Our long-term goal in managing vomiting and diarrhea, she stressed, is to help repair the damaged GI tract lining, restore normal GI bacterial populations, promote normal GI motility and function, support the immune system, and decrease GI tract inflammation. 

Adverse food reactions and food responsive diarrhea

Some clinicians believe that food allergies in dogs and cats are more likely to occur with diets consumed during periods of acute gastritis.  If an adverse food reaction is suspected, the current recommendation is to feed a highly digestible, single source novel protein diet and to monitor patient response. A minimum trial of 3-4 weeks is recommended, though some clinicians will go for 3-4 months before making any diet changes.

Gluten, specifically wheat gluten, has received a lot of press lately with the advent of new, ‘grain-free’ and ‘gluten-free’ diets for pets.  Gluten is a plant protein that provides an excellent source of amino acids.  On average, gluten contains 80-82% protein, with low dietary fibre and a digestibility of approximately 99%.  Irish setters are the only breed of dog for which gluten sensitivity has been documented.  For these dogs, a gluten-free diet would be recommended. Rice and corn do not contain gluten, whereas wheat, rye, barley, and oats do. 


Proteins in the diet are essential for secretion of hormones and enzymes required for digestion. This includes the release of the pancreatic enzymes as well as the hormones insulin, gastrin, and cholecystokinin.  A protein source that is of high quality, easily digested and assimilated, and contains all of the essential amino acids in the correct proportions, would be recommended. The quality of a protein is measured by digestibility, as determined by feeding trials and by the biologic value of the protein.  For example, eggs are the highest source of protein, with a biologic value of 100.  Minimum total diet digestibility of levels of 85-88% dry matter are recommended with a protein digestibility of > 92%.


As fats are the most calorically dense nutrient, patients who are malnourished may benefit. However, the absorption of fats through the intestinal lymphatic system may be impaired and may contribute to a postprandial increase of fluid into the intestinal tract. The recommended fat content of diets is approximately 11-15% dry matter, or feeding a reduced amount of the diet.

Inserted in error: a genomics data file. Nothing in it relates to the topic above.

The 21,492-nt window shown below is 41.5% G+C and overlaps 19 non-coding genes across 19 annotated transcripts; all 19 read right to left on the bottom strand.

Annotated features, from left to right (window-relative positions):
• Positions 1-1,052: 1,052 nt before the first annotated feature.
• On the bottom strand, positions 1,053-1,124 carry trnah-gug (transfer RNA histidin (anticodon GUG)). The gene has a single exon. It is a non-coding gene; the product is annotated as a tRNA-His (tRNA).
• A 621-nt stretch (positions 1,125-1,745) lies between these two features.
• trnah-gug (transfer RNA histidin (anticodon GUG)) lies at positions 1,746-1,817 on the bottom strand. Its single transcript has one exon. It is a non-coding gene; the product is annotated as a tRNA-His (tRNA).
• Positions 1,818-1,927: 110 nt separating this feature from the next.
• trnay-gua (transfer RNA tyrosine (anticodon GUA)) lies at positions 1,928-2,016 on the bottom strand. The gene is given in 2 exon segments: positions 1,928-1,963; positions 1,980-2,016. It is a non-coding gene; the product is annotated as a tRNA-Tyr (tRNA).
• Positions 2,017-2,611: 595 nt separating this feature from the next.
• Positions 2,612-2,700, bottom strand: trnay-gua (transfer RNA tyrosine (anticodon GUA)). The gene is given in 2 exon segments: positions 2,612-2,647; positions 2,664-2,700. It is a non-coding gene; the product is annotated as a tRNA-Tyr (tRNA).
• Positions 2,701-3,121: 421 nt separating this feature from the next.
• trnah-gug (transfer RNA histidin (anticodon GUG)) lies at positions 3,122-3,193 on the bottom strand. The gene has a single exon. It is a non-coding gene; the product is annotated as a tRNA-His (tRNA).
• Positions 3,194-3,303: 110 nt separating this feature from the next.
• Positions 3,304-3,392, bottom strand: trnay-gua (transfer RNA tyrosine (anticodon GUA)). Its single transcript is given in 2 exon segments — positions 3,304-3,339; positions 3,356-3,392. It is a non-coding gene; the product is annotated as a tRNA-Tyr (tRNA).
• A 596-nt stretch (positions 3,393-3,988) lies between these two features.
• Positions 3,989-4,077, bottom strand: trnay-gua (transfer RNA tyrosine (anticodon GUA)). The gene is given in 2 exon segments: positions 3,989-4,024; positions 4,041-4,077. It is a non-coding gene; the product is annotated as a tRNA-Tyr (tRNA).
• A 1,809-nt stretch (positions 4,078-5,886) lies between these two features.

The presence of the omega-3 class of fatty acids has been found to be helpful in management of inflammatory responses in the body, including those occurring in the GI tract. 

Carbohydrates and fibres

Similar to proteins, carbohydrates should be easily digested and assimilated by the intestinal tract.  The carbohydrate with the highest digestibility is cooked and blended white rice.  Fibres are useful in the management of GI disease, as well as maintenance of GI health.  The type of fibre used, as well as the level found in the diet, is important.  Those fibres that result in production of the short-chain fatty acid (SCFA) butyrate are preferred. The addition of highly fermentable fibres that produce high levels of SCFAs can cause diarrhea and flatulence and may interfere with the digestion and absorption of other nutrients.


There are many commercially available therapeutic diets that offer options for management of intestinal diseases including low fat, novel protein, and modified fibre diets.  As diet selection will be based on the cause of the signs and individual patient response, and there is no “best” diet for all patients, ongoing care and follow-up by well-trained veterinary staff is critically important.CVT